|Friday, April 19, 2019
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Why conkers are NOT fun for your dog! 

Conkers may be synonymous with autumn but few people realise that these nuts can pose a serious health risk to your pet if ingested.

Although cases are rare, vets do see dogs who have fallen very ill after eating conkers. In one recent case, children had been innocently throwing conkers for a dog to catch, unaware of the dangers.

There are two reasons for this. Firstly, the large nuts could cause a blockage in your pet’s stomach. Secondly, they contain a chemical called aesculin – found in all parts of the horse chestnut tree, including the leaves – which is toxic to dogs.

Although fatalities in cases where dogs have consumed conkers are thankfully rare it is still very serious. Dogs who have eaten or swallowed conkers, allowing the toxins to enter their body, can be very sick. They can vomit, collapse, have diarrhoea, get very restless with the discomfort and pain, become severely dehydrated and go into toxic shock.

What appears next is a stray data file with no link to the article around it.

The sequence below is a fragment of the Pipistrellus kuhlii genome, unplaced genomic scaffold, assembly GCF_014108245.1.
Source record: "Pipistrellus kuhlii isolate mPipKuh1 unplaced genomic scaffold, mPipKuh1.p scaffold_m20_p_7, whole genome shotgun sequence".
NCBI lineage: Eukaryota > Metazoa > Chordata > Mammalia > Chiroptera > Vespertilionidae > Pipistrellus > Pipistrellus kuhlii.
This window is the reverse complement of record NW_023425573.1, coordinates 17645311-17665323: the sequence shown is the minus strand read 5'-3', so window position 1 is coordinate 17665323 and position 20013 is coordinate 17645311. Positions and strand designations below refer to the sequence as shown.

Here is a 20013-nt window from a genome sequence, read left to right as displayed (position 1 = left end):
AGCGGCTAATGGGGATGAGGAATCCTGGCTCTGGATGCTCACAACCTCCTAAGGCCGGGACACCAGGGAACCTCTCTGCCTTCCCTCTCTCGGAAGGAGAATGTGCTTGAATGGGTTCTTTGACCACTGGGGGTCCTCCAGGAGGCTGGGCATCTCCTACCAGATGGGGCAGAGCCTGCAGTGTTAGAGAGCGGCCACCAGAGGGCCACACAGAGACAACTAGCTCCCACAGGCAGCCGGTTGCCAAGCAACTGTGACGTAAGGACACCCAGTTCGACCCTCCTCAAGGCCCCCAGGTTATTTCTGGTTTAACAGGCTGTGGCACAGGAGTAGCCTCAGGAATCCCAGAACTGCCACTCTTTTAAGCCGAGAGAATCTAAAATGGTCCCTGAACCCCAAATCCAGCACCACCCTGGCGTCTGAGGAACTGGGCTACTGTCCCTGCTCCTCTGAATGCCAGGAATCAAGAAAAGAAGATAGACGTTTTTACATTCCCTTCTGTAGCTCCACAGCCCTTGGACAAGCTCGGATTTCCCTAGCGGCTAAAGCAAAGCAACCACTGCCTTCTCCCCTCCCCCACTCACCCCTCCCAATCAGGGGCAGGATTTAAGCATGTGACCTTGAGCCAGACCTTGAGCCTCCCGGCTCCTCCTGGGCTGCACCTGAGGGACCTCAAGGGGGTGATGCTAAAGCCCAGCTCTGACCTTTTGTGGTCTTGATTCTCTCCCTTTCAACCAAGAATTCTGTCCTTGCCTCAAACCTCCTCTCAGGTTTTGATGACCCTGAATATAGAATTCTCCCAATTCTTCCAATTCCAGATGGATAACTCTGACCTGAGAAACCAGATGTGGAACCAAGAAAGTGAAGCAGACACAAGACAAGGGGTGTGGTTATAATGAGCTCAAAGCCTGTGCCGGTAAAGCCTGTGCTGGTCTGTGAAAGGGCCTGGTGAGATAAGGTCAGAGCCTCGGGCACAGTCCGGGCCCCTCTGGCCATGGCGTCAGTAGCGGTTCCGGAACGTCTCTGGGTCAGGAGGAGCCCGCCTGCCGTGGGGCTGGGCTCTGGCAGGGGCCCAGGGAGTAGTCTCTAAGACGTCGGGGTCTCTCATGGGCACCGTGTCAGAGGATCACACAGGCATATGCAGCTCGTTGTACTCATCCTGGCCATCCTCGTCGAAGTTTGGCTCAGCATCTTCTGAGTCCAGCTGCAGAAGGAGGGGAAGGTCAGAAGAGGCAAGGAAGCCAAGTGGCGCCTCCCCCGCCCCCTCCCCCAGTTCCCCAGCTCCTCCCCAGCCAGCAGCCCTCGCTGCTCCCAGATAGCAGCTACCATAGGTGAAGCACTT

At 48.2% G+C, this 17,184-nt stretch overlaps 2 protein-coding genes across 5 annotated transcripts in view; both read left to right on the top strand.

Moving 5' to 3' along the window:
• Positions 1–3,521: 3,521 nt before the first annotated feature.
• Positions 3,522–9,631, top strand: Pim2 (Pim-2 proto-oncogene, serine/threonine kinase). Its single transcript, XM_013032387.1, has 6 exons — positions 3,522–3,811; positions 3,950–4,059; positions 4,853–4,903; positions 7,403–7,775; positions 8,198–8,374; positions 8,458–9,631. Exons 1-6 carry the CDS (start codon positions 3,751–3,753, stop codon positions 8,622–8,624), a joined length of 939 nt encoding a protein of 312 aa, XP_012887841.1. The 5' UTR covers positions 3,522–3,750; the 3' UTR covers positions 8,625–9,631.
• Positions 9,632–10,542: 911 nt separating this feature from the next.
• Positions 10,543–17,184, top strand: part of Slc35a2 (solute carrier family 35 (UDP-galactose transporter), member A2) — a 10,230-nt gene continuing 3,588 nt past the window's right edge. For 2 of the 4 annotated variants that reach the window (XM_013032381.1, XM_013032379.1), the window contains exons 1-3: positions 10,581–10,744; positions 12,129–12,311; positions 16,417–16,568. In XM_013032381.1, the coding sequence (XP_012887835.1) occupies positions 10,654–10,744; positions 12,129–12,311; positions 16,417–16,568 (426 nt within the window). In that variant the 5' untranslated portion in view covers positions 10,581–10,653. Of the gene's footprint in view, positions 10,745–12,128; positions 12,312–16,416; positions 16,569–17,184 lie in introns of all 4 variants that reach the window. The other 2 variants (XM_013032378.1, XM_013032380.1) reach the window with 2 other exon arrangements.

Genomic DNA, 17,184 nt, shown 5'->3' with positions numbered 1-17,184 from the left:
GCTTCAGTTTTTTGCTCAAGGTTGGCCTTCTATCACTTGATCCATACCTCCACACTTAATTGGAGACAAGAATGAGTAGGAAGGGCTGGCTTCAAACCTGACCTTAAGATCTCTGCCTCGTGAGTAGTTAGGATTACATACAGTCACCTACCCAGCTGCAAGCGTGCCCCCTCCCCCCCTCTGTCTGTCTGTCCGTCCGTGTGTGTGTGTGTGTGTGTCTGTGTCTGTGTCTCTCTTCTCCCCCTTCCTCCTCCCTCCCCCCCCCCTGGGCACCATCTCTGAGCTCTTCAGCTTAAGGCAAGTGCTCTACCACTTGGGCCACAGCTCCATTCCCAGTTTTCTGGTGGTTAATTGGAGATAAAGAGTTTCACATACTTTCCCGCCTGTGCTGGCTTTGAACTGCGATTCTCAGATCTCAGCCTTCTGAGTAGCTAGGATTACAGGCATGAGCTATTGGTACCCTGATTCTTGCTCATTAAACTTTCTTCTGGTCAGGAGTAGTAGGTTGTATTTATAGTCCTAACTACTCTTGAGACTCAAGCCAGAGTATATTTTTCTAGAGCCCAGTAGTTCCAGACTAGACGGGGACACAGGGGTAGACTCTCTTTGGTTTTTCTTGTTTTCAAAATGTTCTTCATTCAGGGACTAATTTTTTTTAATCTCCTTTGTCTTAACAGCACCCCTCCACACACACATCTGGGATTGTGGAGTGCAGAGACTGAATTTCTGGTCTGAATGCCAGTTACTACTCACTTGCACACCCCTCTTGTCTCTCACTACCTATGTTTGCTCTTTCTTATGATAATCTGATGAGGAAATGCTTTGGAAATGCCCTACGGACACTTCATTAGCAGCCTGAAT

It has also been reported that dogs can experience respiratory paralysis and can die. Signs of illness usually arise after a couple of days but dogs can show signs of being poisoned within one to six hours of consuming the conkers.

Poisoned dogs need to be rehydrated and medicated, and any chewed up conkers still in their tummy need to be removed. In rare cases, surgery may be required to remove blockages.

How do I stop my dog from eating a conker?

Although dogs love to forage when they’re out exploring, do keep a watchful eye on them when they’re around conkers. Don’t encourage them to catch or play with them and if they show signs of becoming unwell after you have been out and about then contact your vet as soon as possible. Always take a suitable dog toy out with you to distract them if they are interested in playing a game.